Faced with the prospect of losing his job and needing to look out for himself, he decides the best way to do that is to help others first. Needless to say, those whom he helped were overjoyed that their debts were decreased. But, less obvious and a little odd, is seeing the master congratulating the manager for being wise. What? That’s not justice! He just lost out on a whole bunch of potential wealth! He should be angry! He should be bringing this manager to court! He should be throwing him out into the street or into the prison! In our culture, where we see people being taken to court all the time, when the courts are inundated with lawsuits, this makes no sense. This is a big twist ending.

In telling this story, Jesus wraps up his parable by saying that we cannot serve both God and money. There is a slight disconnect there, as we first read it, but if we look at what Jesus has been doing the last few weeks, it might not be so surprising. These last few weeks, Jesus has been showing how his economics, the economics of grace, mercy, love, and forgiveness, fly in the face of the values of our world. No shepherd would leave 99 sheep to search for 1, but Jesus would. No person would search for an amount of money and then throw a party with it, spending it all and more just to celebrate finding it, but Jesus would. No master in their right mind would congratulate a manager, would call a manager wise, who just gave away a bunch of his resources and earning potential, but Jesus would.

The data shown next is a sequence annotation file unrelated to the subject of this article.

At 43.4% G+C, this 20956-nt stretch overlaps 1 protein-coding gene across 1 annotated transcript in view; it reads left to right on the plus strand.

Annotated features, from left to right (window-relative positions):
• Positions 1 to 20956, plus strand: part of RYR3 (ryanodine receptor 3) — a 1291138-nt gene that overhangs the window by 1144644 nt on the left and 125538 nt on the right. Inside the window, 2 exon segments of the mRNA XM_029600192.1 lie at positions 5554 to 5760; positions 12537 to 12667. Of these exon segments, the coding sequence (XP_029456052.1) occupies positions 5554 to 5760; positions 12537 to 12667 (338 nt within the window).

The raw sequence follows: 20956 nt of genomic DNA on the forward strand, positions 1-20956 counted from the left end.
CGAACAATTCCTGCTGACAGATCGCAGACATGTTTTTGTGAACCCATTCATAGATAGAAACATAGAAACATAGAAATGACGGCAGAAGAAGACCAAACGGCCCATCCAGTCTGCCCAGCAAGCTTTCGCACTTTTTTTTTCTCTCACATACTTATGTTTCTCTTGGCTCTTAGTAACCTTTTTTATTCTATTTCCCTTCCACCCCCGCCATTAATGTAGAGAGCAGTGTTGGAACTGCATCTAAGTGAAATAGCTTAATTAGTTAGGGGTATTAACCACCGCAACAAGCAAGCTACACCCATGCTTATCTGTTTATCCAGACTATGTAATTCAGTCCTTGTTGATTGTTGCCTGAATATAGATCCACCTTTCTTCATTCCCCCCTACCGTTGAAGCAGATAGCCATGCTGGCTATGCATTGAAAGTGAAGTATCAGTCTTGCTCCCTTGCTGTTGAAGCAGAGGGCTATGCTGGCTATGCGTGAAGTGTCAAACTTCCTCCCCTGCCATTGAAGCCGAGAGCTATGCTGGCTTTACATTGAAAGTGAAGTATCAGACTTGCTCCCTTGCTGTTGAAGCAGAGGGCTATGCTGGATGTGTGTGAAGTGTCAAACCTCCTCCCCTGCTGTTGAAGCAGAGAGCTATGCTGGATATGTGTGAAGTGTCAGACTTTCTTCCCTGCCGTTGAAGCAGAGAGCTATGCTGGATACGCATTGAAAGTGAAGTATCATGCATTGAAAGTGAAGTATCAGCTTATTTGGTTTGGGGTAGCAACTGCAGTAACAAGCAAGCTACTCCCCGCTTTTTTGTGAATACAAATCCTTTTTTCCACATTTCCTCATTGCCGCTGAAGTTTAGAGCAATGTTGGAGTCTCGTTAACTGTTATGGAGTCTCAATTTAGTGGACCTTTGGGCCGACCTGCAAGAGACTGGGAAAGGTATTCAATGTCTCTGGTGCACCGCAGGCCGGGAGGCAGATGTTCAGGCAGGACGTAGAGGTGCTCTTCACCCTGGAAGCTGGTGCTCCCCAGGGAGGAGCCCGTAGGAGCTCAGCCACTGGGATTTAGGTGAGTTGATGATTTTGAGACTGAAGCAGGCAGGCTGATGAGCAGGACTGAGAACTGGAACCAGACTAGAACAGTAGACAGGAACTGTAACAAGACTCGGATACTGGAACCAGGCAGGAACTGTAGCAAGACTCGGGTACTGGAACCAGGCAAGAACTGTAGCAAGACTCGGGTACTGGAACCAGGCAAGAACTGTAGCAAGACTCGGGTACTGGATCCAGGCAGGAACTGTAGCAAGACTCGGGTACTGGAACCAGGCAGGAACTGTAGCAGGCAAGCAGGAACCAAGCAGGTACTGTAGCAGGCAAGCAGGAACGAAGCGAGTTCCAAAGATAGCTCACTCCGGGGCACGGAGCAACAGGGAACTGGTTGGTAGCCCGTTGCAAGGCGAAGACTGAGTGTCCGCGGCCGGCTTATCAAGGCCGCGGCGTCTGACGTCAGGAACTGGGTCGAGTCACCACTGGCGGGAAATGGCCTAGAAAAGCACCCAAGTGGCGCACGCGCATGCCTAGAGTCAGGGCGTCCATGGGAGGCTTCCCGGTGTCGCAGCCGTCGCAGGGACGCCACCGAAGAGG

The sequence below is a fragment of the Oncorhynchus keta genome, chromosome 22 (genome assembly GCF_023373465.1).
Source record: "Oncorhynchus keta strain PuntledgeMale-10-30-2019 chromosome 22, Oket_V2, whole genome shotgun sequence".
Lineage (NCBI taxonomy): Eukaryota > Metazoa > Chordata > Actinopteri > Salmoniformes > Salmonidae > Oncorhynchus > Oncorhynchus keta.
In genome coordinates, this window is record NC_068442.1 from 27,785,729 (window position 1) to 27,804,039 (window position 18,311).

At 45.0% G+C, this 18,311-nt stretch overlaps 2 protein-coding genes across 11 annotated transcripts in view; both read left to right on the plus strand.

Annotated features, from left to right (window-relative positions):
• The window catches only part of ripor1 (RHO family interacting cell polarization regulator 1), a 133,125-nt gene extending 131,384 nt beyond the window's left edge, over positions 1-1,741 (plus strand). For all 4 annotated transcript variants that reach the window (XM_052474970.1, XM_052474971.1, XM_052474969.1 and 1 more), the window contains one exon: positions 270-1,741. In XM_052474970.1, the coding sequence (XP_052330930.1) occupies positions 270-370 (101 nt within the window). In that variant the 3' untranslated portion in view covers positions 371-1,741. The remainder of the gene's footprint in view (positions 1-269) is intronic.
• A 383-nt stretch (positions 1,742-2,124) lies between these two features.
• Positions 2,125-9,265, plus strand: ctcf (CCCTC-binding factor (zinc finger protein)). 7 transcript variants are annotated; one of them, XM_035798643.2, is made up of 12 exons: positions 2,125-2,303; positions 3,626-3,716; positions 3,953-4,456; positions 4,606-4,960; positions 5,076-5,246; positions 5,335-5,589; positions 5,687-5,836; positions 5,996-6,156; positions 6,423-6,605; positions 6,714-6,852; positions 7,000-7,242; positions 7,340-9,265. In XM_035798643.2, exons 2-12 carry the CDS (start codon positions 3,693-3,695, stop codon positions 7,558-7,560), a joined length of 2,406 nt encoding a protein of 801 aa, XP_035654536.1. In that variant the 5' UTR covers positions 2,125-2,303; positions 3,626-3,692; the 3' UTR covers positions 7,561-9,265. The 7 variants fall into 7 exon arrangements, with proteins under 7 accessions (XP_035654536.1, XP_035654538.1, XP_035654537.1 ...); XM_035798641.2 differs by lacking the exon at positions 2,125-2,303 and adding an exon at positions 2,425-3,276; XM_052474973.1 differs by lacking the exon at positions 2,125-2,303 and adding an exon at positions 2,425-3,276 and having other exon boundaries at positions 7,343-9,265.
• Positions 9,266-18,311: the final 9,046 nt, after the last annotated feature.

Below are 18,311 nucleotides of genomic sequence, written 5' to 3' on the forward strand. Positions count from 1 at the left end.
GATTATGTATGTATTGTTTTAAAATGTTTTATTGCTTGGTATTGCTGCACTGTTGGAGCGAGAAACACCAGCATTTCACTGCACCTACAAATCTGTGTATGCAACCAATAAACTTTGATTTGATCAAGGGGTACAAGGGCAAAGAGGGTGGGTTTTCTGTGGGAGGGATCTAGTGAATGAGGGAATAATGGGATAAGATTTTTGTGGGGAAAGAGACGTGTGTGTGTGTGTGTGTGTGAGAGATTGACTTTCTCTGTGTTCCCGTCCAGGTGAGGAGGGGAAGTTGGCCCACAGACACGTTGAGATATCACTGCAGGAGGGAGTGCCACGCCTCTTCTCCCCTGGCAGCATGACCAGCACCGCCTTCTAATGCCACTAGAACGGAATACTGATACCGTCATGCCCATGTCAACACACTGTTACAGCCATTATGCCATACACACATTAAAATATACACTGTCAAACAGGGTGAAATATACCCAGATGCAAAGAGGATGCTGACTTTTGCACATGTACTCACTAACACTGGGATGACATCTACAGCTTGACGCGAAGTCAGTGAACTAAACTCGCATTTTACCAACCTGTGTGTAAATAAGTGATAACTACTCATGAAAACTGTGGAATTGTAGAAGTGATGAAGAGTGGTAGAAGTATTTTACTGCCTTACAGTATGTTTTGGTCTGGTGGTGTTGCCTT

You have been given so much. You have wealth and energy and power and a voice and skills beyond your imaginations. You have been given the love and grace and mercy of Christ. God has stooped down and picked you up from the ashes. The Son of God was raised up on a cross and raised up from the grave to show you the extent of God’s care for you. Don’t worry about preserving yourself because, ultimately, you don’t do this alone. You don’t get through this life alone.

I wonder if that’s why the manager was called wise. He realized that he needed to depend on others. He realized that he couldn’t serve his resources because they weren’t really his in the first place. All he did was manage them. Instead of hoarding them, trying to sustain himself, he used what he managed to build up a community around himself. He saw how his strengths would serve those who were weaker and he saw how his weaknesses could be met by the strengths of others.

Now, I’m not going to say that he was very ethical in how he did this. I’m not going to approve or condone his tactics or his self-interested intentions. But I think he understood something that is a core component of the gospel – that you should use what you manage. You are loved and entrusted with a gift, you manage your life and resources with that in mind. You have been given God’s love, and so you share it. You have been given skills, so you use them. You have the means to ease the burdens of others, so you do it. You have weaknesses that can be met with the strengths of others, so let them.

That’s what the Church is. The Church doesn’t serve itself – its budget, its social standing, or its status quo. Instead, we, as the Church, work for justice, ease the burden of others, and think creatively to work for the building up of the community. How do I know that? Because that’s what Jesus did for you, for me, for the world.

You know, the twist ending of this gospel is a tough one to learn, but also gives us hope. If this shrewd manager can think creatively, use what he had in this way, maybe we can to. But it’s going to take risk. It’s going to take faith. And it’s going to bring us out to places and people we may not want to be or learn from. But, with God’s grace and God’s guidance, maybe we can live into this twist ending as God turns the world on its head. Amen.